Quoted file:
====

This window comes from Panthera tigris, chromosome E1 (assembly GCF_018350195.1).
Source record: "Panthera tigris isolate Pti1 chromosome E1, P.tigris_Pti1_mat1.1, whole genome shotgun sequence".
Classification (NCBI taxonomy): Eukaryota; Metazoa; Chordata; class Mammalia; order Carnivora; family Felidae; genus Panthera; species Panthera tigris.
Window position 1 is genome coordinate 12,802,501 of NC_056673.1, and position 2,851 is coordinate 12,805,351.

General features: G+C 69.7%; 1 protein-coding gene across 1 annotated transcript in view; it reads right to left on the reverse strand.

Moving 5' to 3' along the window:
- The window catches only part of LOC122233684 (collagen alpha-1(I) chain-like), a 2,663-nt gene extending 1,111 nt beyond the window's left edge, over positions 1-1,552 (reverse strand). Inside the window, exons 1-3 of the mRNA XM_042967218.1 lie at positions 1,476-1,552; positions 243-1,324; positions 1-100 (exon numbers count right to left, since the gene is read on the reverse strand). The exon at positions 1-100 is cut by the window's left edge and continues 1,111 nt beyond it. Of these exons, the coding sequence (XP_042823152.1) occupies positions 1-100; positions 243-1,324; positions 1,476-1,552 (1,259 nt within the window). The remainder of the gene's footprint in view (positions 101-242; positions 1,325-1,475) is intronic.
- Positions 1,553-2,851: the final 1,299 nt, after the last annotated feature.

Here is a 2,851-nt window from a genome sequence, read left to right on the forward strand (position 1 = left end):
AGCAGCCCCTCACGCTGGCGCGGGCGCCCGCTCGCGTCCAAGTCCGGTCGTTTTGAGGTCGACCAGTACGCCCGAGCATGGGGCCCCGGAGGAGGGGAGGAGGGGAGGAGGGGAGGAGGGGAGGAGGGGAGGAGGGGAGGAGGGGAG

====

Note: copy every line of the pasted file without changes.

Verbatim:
This window comes from Panthera tigris, chromosome E1 (assembly GCF_018350195.1).
Source record: "Panthera tigris isolate Pti1 chromosome E1, P.tigris_Pti1_mat1.1, whole genome shotgun sequence".
Classification (NCBI taxonomy): Eukaryota; Metazoa; Chordata; class Mammalia; order Carnivora; family Felidae; genus Panthera; species Panthera tigris.
Window position 1 is genome coordinate 12,802,501 of NC_056673.1, and position 2,851 is coordinate 12,805,351.

General features: G+C 69.7%; 1 protein-coding gene across 1 annotated transcript in view; it reads right to left on the reverse strand.

Moving 5' to 3' along the window:
- The window catches only part of LOC122233684 (collagen alpha-1(I) chain-like), a 2,663-nt gene extending 1,111 nt beyond the window's left edge, over positions 1-1,552 (reverse strand). Inside the window, exons 1-3 of the mRNA XM_042967218.1 lie at positions 1,476-1,552; positions 243-1,324; positions 1-100 (exon numbers count right to left, since the gene is read on the reverse strand). The exon at positions 1-100 is cut by the window's left edge and continues 1,111 nt beyond it. Of these exons, the coding sequence (XP_042823152.1) occupies positions 1-100; positions 243-1,324; positions 1,476-1,552 (1,259 nt within the window). The remainder of the gene's footprint in view (positions 101-242; positions 1,325-1,475) is intronic.
- Positions 1,553-2,851: the final 1,299 nt, after the last annotated feature.

Here is a 2,851-nt window from a genome sequence, read left to right on the forward strand (position 1 = left end):
AGCAGCCCCTCACGCTGGCGCGGGCGCCCGCTCGCGTCCAAGTCCGGTCGTTTTGAGGTCGACCAGTACGCCCGAGCATGGGGCCCCGGAGGAGGGGAGGAGGGGAGGAGGGGAGGAGGGGAGGAGGGGAGGAGGGGAGGAGGGGAG